Implementation of intermittent preventive treatment with sulphadoxine–pyrimethamine for control of malaria in pregnancy in Kisumu, western Kenya
Authors: Eijk, Anna M.; Ayisi, John G.; Kuile, Feiko O.; Slutsker, L.; Otieno, Juliana A.1; Misore, Ambrose O.1; Odondi, J. O.1; Rosen, Daniel H.2; Kager, Piet A.3; Steketee, Rick W.2; Nahlen, Bernard L.
Source: Tropical Medicine & International Health, Volume 9, Number 5, May 2004 , pp. 630-637(8)
In 1998, the Kenyan Ministry of Health introduced intermittent preventive treatment (IPT) with sulphadoxine–pyrimethamine (SP), one treatment dose in the second trimester (16–27 weeks) and one treatment dose between 28 and 34 weeks of gestational age, for the control of malaria in pregnancy. We evaluated the coverage and determinants of receipt of IPT after its introduction in the Provincial Hospital in Kisumu, western Kenya. Methods
Information on the use of IPT in pregnancy was collected from women who attended the antenatal clinic (ANC) and delivered in the same hospital. In exit interviews, we assessed patterns of IPT use in the ANC. Results
Of 1498 women who delivered between June 1999 and June 2000, 23.7%, 43.4% and 32.9% received ≥2, 1 or no dose of SP, respectively. Late first ANC attendance was the most important factor contributing to incomplete IPT; 45% of the women started attending ANC in the third trimester. More women received at least one tetanus toxoid immunization than at least one dose of IPT (94%vs. 67%, P < 0.05). In exit interviews, 74% correctly associated IPT with treatment of malaria; however, knowledge on the need for the second dose was poor. Three per cent of the administrations were given despite contraindications. The agreement between gestational age by date of last menstrual period and by palpation was low ( = 0.1). Conclusions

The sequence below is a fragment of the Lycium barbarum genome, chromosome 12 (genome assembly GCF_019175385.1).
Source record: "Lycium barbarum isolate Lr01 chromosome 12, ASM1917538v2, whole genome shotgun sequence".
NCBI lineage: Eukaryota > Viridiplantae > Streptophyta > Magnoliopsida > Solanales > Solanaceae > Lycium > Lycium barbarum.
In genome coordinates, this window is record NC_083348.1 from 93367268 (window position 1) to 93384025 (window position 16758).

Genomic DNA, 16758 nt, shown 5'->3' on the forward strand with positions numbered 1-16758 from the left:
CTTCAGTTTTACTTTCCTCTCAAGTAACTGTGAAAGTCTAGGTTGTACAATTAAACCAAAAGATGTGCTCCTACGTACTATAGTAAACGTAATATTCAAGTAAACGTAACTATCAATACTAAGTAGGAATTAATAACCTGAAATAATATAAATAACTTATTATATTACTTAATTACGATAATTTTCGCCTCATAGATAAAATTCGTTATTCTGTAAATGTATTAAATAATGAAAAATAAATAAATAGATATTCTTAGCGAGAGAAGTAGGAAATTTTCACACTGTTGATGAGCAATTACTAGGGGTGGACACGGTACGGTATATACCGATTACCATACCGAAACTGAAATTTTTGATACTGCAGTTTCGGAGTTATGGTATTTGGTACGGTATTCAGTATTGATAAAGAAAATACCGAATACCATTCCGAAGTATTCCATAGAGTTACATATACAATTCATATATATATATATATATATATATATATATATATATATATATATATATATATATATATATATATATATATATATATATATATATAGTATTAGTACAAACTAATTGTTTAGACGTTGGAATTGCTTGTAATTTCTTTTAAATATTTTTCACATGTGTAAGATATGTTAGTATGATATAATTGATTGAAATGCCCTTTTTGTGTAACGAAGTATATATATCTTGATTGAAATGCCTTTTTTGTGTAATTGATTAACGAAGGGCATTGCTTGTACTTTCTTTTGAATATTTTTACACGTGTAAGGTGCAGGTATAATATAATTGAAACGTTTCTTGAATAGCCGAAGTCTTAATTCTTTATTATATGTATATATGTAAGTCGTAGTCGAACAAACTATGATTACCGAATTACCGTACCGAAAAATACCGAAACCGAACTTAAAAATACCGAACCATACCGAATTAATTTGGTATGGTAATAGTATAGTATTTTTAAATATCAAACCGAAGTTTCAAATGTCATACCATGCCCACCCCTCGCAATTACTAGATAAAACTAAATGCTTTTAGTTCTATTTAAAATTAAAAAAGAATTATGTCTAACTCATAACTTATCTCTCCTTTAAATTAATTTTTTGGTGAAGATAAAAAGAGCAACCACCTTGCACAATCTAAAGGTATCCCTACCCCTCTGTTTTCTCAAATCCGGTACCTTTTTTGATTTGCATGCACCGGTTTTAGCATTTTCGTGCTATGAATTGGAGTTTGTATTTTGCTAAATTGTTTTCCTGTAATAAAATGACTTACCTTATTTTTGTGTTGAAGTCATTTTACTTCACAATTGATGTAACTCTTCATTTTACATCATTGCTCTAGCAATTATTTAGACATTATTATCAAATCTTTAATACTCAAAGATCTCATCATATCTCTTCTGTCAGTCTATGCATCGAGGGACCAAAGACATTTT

Education of pregnant women and ANC staff to increase earlier attendance for ANC has the potential to substantially increase the proportion of women receiving two doses of IPT with SP.
Document Type: Research Article
Affiliations: 1: Kenya Ministry of Health, Kisumu, Kenya 2: Division of Parasitic Diseases, National Center for Infectious Diseases, Centers for Disease Control and Prevention, Atlanta, GA, USA 3: Department of Infectious Diseases, Tropical Medicine and AIDS, Academic Medical Centre, University of Amsterdam, The Netherlands
Publication date: 2004-05-01